Boone ejected just 5 pitches into game against A's

April 22nd, 2024

NEW YORK -- Have you ever seen a manager ejected for something a fan said? Neither had Aaron Boone.

Yet that is what apparently happened in the first inning of the Yankees' 2-0 loss to the Athletics on Monday, when Boone was tossed after five pitches by home-plate umpire Hunter Wendelstedt.

The offending comment seemed to have come from a spectator sitting behind the first-base dugout.

“It’s embarrassing,” Boone said. “Just not good.”

Boone had barked after the game’s first batter, Esteury Ruiz, was hit on the right foot by a Carlos Rodón slider. Wendelstedt appealed to first-base umpire John Tumpane, who determined that Ruiz had not swung at the pitch and should be awarded first base.

“I really didn’t even go after Hunter,” Boone said. “I was more upset at the appeal. I said, ‘Hunter, you can call it, too.’ He came back at me pretty hard, to which I didn’t respond. I just said, ‘OK.’”

After Rodón’s first pitch to the next batter, Tyler Nevin, a YES Network microphone picked up Wendelstedt telling Boone: “Guess what? You’re not yelling at me. I did what I’m supposed to do and checked [with Tumpane]. I’m looking for him to get hit by the pitch. You got anything else to say, you’re gone, OK?”

The cameras remained trained upon Boone, who scowled while silently chomping on a wad of gum. Seconds later, Wendelstedt tossed Boone, who immediately pointed to the seating area while protesting: “I did not say a word! It was above the dugout!”

Wendelstedt replied: “I don’t care who said it. You’re gone!”

A different camera angle showed that the remark Wendelstedt likely heard had been uttered by a gentleman seated in the first row. Speaking to a pool reporter, Wendelstedt said that he considered Boone responsible for the comment, even if it did not come from Boone himself.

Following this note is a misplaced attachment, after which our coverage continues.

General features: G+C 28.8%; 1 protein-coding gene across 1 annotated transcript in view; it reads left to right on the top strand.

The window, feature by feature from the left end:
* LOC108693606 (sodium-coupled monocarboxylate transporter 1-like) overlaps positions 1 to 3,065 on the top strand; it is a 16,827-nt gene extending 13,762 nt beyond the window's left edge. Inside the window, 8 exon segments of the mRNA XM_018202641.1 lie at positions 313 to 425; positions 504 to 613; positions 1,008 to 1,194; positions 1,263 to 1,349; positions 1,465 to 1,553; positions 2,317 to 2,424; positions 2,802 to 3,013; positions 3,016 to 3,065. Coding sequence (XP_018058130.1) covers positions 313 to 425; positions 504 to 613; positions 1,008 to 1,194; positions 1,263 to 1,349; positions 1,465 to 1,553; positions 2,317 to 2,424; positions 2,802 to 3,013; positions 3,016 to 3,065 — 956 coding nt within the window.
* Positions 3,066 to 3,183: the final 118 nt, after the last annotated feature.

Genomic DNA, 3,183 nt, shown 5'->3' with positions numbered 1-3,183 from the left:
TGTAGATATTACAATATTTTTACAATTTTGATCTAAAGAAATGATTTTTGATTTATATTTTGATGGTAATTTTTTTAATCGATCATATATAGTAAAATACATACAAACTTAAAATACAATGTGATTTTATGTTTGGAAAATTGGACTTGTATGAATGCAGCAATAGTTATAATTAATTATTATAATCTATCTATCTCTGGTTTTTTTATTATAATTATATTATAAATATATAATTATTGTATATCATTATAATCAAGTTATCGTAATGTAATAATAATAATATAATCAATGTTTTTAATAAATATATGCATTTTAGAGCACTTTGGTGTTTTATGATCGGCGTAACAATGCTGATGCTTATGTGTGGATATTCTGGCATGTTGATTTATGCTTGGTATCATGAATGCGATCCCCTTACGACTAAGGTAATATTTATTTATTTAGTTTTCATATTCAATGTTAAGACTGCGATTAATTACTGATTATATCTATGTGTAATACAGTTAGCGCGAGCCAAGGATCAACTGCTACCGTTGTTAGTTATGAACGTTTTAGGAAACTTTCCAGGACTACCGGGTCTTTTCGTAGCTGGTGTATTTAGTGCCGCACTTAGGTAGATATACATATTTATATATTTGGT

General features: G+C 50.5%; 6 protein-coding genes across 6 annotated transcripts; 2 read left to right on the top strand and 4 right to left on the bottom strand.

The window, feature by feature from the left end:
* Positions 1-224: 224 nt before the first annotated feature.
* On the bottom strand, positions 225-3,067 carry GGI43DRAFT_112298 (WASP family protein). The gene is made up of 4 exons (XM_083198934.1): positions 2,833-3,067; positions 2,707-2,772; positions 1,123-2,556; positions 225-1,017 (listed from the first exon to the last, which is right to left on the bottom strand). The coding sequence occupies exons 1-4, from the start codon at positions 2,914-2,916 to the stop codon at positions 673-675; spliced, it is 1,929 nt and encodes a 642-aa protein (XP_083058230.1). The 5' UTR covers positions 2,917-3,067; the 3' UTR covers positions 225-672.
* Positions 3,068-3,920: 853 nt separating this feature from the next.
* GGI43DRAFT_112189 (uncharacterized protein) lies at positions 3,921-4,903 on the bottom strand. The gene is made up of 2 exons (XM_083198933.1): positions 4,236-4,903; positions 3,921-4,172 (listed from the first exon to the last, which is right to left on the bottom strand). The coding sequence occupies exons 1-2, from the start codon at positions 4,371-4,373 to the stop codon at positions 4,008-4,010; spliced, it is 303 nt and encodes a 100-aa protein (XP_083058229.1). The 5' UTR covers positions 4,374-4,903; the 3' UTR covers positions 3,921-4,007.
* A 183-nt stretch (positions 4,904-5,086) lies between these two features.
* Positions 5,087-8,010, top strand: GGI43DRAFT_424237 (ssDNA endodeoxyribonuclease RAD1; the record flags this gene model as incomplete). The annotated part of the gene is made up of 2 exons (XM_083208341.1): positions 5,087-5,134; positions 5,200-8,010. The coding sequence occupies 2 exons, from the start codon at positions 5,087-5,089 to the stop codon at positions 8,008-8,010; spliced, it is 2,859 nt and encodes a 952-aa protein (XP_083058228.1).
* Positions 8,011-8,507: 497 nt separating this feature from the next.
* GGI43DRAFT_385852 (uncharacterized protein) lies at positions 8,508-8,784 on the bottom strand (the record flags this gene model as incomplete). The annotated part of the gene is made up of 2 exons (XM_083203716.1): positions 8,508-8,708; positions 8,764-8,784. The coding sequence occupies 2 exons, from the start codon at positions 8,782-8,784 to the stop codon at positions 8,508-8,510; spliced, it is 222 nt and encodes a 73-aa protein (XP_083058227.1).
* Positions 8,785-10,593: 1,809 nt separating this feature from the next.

“I know what Aaron was saying, that it was a fan above the dugout,” Wendelstedt said. “That’s fine and dandy. There were plenty of fans that were yelling at me before I called a pitch until the end of the game. What happened was, it wasn’t him, it wasn’t over where it was [bench coach Brad] Ausmus. It wasn’t where the coaching staff and Aaron [were], but Aaron Boone is the manager of the New York Yankees and is responsible for everything that happens in that dugout.

“In my opinion, the cheap shot came towards the far end. So instead of me being aggressive and walking down to the far end and trying to figure out who might have said it, I don’t want to eject a ballplayer. We need to keep them in the game. That’s what the fans pay to see. Aaron Boone runs the Yankees. He got ejected.”

The ejection was the second of the season for Boone, who was also tossed on April 10 vs. the Marlins.

“I know Boonie didn’t say anything in that moment,” Rodón said. “I guess there was just a misunderstanding. What are you going to do? Hunter is focused on the game and looking at the field, and hearing stuff out of the side of his ear.”

Added first baseman Anthony Rizzo: “In that situation, Hunter had warned him, and then I feel like his ears are wide open. So anything coming from that direction, you’re on a very short fuse.”

At the time he spoke to a pool reporter, Wendelstedt said that he had not yet seen a replay. Wendelstedt acknowledged that Boone “probably, you know, is not the one who made the comment -- but once again, he’s the manager of the Yankees and he’s responsible for the team.”

Boone has been ejected 35 times in seven seasons as the Yankees’ manager. He was asked if he believes that umpires are showing heightened sensitivity toward him, given his reputation for frequently chirping about calls.

“I don’t think so,” Boone said. “I feel like I am treated fairly by umpires and have a good relationship with a lot of them. I’m sure [there is] human nature and I’m obviously a little more vocal and fiery than some. I’m sure it gets some people perked up. But overall, I feel like I’m treated fairly.”